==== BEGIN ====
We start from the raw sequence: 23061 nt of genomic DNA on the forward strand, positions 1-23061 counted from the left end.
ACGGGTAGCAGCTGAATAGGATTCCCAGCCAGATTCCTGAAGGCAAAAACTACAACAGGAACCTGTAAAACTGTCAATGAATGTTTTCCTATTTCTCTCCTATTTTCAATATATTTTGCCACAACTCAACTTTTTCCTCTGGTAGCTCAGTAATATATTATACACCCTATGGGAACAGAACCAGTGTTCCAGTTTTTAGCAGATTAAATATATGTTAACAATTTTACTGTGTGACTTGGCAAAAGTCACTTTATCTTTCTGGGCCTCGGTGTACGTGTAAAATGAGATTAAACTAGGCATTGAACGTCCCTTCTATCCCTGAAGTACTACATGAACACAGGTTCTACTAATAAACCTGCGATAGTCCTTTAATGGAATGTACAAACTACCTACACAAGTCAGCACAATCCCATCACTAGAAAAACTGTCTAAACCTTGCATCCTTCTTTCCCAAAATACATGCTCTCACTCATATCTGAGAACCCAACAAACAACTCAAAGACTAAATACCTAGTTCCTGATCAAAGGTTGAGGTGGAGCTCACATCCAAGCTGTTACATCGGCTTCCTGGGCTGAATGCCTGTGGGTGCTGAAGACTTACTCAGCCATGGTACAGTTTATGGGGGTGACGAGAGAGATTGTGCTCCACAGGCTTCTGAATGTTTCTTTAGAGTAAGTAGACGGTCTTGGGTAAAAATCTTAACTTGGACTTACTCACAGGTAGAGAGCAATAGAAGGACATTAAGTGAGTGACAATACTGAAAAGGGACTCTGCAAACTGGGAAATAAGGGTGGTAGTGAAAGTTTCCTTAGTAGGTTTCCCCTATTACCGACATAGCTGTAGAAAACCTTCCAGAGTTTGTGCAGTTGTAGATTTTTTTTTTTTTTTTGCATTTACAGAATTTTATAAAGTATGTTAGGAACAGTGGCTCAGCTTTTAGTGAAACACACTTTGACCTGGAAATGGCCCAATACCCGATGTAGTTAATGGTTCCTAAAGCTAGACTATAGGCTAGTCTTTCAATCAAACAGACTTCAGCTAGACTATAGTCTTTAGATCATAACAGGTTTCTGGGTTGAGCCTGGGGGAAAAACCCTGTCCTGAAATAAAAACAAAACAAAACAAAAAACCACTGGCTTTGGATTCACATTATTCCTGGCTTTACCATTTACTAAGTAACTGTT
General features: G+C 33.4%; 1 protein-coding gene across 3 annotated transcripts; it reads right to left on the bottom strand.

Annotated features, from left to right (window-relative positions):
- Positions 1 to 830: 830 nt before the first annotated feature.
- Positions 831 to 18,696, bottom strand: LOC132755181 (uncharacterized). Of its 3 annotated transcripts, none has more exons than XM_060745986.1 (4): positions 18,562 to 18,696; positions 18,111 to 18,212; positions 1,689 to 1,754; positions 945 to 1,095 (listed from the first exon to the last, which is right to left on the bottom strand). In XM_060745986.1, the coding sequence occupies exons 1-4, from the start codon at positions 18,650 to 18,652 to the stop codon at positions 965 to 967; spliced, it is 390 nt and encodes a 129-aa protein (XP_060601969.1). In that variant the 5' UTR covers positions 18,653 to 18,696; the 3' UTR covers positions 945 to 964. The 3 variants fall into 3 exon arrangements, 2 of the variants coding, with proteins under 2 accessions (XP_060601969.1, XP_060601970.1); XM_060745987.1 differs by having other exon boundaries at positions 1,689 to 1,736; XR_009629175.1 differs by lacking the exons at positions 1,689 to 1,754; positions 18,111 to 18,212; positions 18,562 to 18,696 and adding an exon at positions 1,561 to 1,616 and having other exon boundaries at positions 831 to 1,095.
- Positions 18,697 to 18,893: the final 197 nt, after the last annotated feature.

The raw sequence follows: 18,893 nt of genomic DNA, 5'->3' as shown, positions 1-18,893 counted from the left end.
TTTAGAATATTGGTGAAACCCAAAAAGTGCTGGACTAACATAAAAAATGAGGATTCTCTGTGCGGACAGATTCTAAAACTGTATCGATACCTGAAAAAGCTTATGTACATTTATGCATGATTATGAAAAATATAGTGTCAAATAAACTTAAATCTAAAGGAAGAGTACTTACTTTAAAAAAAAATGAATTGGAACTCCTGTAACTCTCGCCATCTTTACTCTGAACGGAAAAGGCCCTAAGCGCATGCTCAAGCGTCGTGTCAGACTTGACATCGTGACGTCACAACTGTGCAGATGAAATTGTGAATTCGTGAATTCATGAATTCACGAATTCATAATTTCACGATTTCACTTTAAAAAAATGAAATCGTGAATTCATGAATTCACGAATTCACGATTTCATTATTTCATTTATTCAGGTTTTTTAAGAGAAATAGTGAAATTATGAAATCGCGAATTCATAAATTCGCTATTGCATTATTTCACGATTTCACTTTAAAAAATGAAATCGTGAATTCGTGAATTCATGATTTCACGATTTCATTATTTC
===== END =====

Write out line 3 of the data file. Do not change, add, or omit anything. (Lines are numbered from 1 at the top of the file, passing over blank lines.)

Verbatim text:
General features: G+C 33.4%; 1 protein-coding gene across 3 annotated transcripts; it reads right to left on the bottom strand.